QuarkXPress 5.0 full review

If it seems an eternity since Quark’s first announcement concerning XPress 5.0, that’s because it is – stretching way back to Boston Seybold in March 1999. Now, XPress 5.0 is finally shipping, and it’s got layers, tables and Web-content creation tools. Hooray! But there’s no multiple undo. Boo! Neither is XPress 5.0 Carbonized – yet here it is going head-to-head with the recently released Adobe InDesign 2.0, which is. More than ever with this update to its veteran industry-standard DTP application, Quark is posing more questions than it is answering. XPress 5.0’s key new features have been long-trumpeted and much-discussed. I can number among my life’s low points the creation of complex XPress tables with no bespoke tool for the task; inching, nudging and realigning myself into an ever-blacker mood. Now, 5.0’s Tables tool provides almost everything. Almost. It’s possible to easily create a table that contains either text, images, or both; determine the number of rows and columns at the click of mouse; change the colour of cells; merge cells; and manipulate text and images within cells. What you can’t do is tab from cell to cell, apply a global colour change – each cell’s colour has to be changed individually – or make the table transparent so it can be used against a colour background. The former are irritations, but the latter is a serious layout limitation, and with all these oversights, XPress’s Tables tool loses out to that in InDesign 2.0. The lack of spreadsheet import is also a limitation, and this, too, is a strong feature of InDesign’s Tables tool. The emergence of the Layers tool is the next big-hitting new feature, and something that will please many long-time XPress users. The productivity gains that Layers bring will depend on what you use XPress for. If dealing with multi-language documents whose layout is identical – product-instruction manuals, for instance – then no longer will you have to create a new document for each language-version. In 5.0, you create a single document containing a layer each for images and each language-version. To output, say, the Japanese version, simply turn off all layers except those containing images and the Japanese text. Being able to place text and images on separate layers is a smarter way of working in general. How many times have we worked on text within an image-heavy document, only to curse sluggish screen-rendering and printing times? Prior to 5.0, the workaround involved greeking images in preferences, or suppressing them for printout. You can now hide and reveal images in a flash, by switching the layer containing images off or on. Web feat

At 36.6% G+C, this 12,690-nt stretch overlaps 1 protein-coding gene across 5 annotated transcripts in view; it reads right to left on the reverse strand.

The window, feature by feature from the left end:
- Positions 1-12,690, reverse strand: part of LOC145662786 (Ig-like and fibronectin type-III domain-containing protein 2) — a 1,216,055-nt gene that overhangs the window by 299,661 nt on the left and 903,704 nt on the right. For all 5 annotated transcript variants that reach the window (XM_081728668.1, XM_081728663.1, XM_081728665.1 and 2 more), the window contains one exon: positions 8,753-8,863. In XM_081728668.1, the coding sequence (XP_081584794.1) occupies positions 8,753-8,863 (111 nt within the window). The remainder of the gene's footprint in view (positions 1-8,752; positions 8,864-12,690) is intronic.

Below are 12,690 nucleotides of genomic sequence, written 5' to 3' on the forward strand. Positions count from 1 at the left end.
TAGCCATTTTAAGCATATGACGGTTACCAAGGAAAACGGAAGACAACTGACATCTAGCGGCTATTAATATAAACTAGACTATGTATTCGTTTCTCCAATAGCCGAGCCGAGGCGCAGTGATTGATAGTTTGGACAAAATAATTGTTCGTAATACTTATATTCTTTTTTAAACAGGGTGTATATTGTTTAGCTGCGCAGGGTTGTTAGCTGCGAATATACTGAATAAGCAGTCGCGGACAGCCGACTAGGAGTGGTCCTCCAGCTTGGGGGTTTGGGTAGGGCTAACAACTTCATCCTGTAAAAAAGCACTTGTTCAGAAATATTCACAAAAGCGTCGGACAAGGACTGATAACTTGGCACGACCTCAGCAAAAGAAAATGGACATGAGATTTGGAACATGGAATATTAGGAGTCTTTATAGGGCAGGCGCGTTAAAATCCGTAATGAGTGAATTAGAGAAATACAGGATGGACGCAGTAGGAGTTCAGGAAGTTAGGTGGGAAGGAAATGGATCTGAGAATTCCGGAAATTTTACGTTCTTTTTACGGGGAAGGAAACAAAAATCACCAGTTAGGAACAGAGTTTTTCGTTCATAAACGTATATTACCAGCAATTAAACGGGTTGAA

But XPress 5.0’s most-significant new addition is its Web-content authoring tools. XPress 5.0 now offers the option of creating a Web document, whose content can be made interactive, and exported as HTML either for immediate posting online, or for fine-tuning in an HTML editor such as Dreamweaver. Interactive-content creation tools include those for form boxes, buttons (radio and image), pop-up menus, lists, and check boxes. It can also create hyperlinks, anchors and rollovers. These features can be used in tandem with the XPress’ regular layout tools, to give WYSIWYG Web-page design. I’m no HTML cruncher, so I got our in-house webmaster to run her eye over the HTML that XPress 5.0 creates, and she assures me that its clean and more than adequate. Another plus with XPress 5.0’s Web functionality is that, when a page is saved for Web, it automatically transforms TIFFs into JPEGs or GIFs. There’s no doubt that these new Web tools add value to XPress 5.0, yet this begs the question: “For whom?”. XPress users who are newcomers to Web-content creation will be able to build a site quicker using XPress 5.0 than any other tool. But how many DTP professionals are there who double-up as Web-content creators, or who wish to? Not nearly as many as those who will wish to repurpose existing XPress-generated print content as Web content. In 5.0, doing so is wonderfully simple: a print XPress document is drag-&-dropped onto an empty Web document, and can then be exported. Crucially, it allows all text to remain selectable after HTML conversion, meaning text and headings are searchable on browsers. Text that has to retain its integrity (corporate logos, for example) can be exported as a GIF or JPEG. XPress 5.0 also automatically transforms TIFs and EPSs into QuickTime JPGs and GIFs. This ability to easily repurpose print content for Web use is ideal for those wishing to post archive print content online with a minimum of time and fuss. XPress 5.0 also allows content to be imported and exported with XML tags, thanks to the bundled avenue.Quark XML engine. This allows the output of copy to the Web, ebooks, or wireless devices. So what else has Quark been working on these past four years? Encouragingly, there’s a host of less-heralded improvements and new features that may prove to be as valuable to usersas the new Web tools. Foremost among these is the addition of contextual menus, something that always gives a productivity boost. Another interface change can be seen in Preferences, which has been rearranged so that items are corralled in a scrollable list, instead of the less-handy tabbed-folders format. There’s also a better Find/Change, which adds coloured text to its list of searchable items. Another great little enhancement is the ability to fit a box to an image, meaning no more time-consuming tweaking at 800 per cent. Handily, images can also be centred in a box, although I’m not sure I’ll ever be using the Fit Image to Box Disproportionally feature. Two further enhancement are that EPS images can also now be saved in RGB or CMYK, and that the Index feature can now cross-reference styles from Style Sheets. And then there’s the ability to export a document as a PDF – this is a big deal. It’s good to see that Quark has taken some trouble to offer users extensive control over PDF attributes, both in the appearance and printability of the file, as well as its multimedia structure – including the ability to add hyperlinks. The trouble is, XPress 5.0 doesn’t come bundled with either Adobe Distiller as a stand-alone product, or with it bundled in Adobe Acrobat 5.0. Quark assumes that either you’ve already got it, or are quite happy to buy it. Given that QuarkXPress 5.0 is almost twice the price of InDesign 2.0, this could prove to be a costly assumption. 5.0’s lack of support for OpenType fonts is something the company should also address sooner rather than later. One thing I was amazed to find Quark hadn’t improved was its stupidly outsized Tabs window – it still hogs the screen with its useless acres of white nothingness. Another small-but-irritating omission is its lack of a smart underlining tool: uselessly, it still slices through descenders. What’s doubly annoying about this is that I emailed Quark’s technical department two years ago alerting them to this, and was assured it “would be taken care of”. Following the debacle of XPress 4.0, Quark made a great show of promising that 5.0 would be bug-free. It isn’t, because the Show Clipboard command regularly crashes the app. A four-year lead time between versions is more than enough time to make at least all menu items stable. One last gripe – XPress 5.0 comes with a PDF manual, which is just a ruse to pass the cost of a printed manual onto consumers (who spend valuable ink, paper and time printing it out). XPress 5.0 costs £1,095 as it is. At least give us a manual guiding us through new features.